High Top (1969–1988) was a British Thoroughbred racehorse and sire, best known for winning the classic 2000 Guineas in 1972. High Top was one of the leading British two-year-olds of 1971 when his successes included a defeat of a strong field in the Observer Gold Cup. After winning a trial race on his first appearance of 1972, he led from the start to beat the future Epsom Derby winner Roberto in the 2000 Guineas. His classic win was the first of seventeen British classic winners ridden by Willie Carson.[1] High Top never won again but finished a close second in both the Sussex Stakes and the Prix Jacques Le Marois. At the end of the year he was retired to stud and became an extremely successful breeding stallion.

High Top
SireDerring-Do
GrandsireDarius
DamCamanae
DamsireVimy
SexStallion
Foaled1969
CountryUnited Kingdom
ColourBrown
BreederBob McCreery
OwnerSir Jules Thorn
TrainerBernard Van Cutsem
Record10:5-3-0
Major wins
Observer Gold Cup (1971)
Thirsk Classic Trial (1972)
2000 Guineas (1972)
Awards
Timeform rating: 131
Honours
Leading broodmare sire in Great Britain and Ireland

Background

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High Top, described as "a most commanding individual",[2] was a brown horse with a white star four white socks[3] bred by Bob McCreery at the Moreton Paddox Stud in Warwickshire, England.[4] He was from the third crop of foals sired by Derring-Do, a horse whose wins included the Queen Elizabeth II Stakes in 1965 and whose other offspring included the St Leger winner Peleid and the 2000 Guineas winner Roland Gardens.[5] High Top's dam Camenae, won one minor race, but was a successful broodmare, producing several other winners including the Jersey Stakes winner Camden Town. As a descendant of the broodmare Gentlemen's Relish, Camenae came from the same branch of Thoroughbred family 11-a which also produced the German champion Acatenango and the Prix du Jockey Club and Irish Derby winner Old Vic.[6]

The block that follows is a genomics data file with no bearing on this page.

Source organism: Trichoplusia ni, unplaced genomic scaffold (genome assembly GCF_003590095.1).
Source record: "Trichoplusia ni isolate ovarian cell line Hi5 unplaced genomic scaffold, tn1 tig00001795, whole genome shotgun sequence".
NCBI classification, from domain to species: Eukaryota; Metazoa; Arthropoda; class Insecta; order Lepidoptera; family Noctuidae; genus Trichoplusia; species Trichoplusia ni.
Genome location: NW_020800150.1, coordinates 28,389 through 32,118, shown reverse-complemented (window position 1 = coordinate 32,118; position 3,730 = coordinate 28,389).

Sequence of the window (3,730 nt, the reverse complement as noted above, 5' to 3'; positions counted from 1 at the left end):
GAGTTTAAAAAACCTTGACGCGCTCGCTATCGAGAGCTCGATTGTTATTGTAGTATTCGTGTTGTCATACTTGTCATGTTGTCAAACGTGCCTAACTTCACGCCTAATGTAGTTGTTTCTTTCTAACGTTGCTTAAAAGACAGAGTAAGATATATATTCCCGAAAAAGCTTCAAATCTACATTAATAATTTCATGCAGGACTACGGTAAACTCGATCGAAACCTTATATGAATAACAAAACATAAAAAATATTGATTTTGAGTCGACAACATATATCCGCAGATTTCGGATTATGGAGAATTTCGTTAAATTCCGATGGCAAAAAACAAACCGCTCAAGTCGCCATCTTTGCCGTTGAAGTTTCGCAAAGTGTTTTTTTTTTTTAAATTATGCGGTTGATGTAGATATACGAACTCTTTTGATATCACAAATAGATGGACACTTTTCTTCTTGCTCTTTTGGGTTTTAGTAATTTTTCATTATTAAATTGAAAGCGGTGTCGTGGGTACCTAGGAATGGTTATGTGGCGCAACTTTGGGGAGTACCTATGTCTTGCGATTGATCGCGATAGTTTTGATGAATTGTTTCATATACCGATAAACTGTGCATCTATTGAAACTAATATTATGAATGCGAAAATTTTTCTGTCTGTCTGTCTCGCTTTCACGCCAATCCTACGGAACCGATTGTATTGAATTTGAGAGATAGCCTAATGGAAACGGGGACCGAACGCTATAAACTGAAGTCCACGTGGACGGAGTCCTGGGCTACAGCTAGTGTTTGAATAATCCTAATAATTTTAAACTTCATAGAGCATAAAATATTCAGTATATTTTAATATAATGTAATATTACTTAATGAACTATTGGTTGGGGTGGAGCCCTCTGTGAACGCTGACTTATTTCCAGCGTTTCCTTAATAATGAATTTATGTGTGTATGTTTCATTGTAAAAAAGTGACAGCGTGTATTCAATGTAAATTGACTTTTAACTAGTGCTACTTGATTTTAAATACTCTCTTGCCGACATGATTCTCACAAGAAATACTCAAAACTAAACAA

As a yearling, High Top was sent to the sales but failed to reach his reserve price. Shortly afterwards he was bought for 9,000 guineas by the Vienna-born industrialist Sir Jules Thorn. The colt was sent into training with Bernard Van Cutsem at his Stanley House stable at Newmarket, Suffolk. At the time, Van Cutsem was one of the most successful trainers in Britain, handling major winners including Park Top (King George VI and Queen Elizabeth Stakes) and Karabas (Washington, D.C. International Stakes).[4]

Racing career

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1971:two-year-old season